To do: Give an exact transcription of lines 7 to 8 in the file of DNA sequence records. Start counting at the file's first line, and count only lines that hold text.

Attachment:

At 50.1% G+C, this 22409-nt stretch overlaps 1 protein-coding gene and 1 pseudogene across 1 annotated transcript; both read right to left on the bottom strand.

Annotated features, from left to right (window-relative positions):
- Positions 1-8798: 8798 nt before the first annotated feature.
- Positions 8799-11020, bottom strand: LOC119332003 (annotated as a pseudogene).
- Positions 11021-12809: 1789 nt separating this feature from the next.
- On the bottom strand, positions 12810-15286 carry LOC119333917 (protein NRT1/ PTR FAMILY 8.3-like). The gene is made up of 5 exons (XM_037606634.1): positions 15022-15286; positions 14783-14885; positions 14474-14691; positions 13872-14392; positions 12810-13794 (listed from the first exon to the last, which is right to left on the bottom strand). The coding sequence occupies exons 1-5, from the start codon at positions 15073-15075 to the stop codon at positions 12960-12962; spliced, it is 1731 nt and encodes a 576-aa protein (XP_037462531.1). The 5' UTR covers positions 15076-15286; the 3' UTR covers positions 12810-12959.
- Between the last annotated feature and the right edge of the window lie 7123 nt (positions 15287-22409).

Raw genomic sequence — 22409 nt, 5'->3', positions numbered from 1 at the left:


- Between the last annotated feature and the right edge of the window lie 7123 nt (positions 15287-22409).

Raw genomic sequence — 22409 nt, 5'->3', positions numbered from 1 at the left: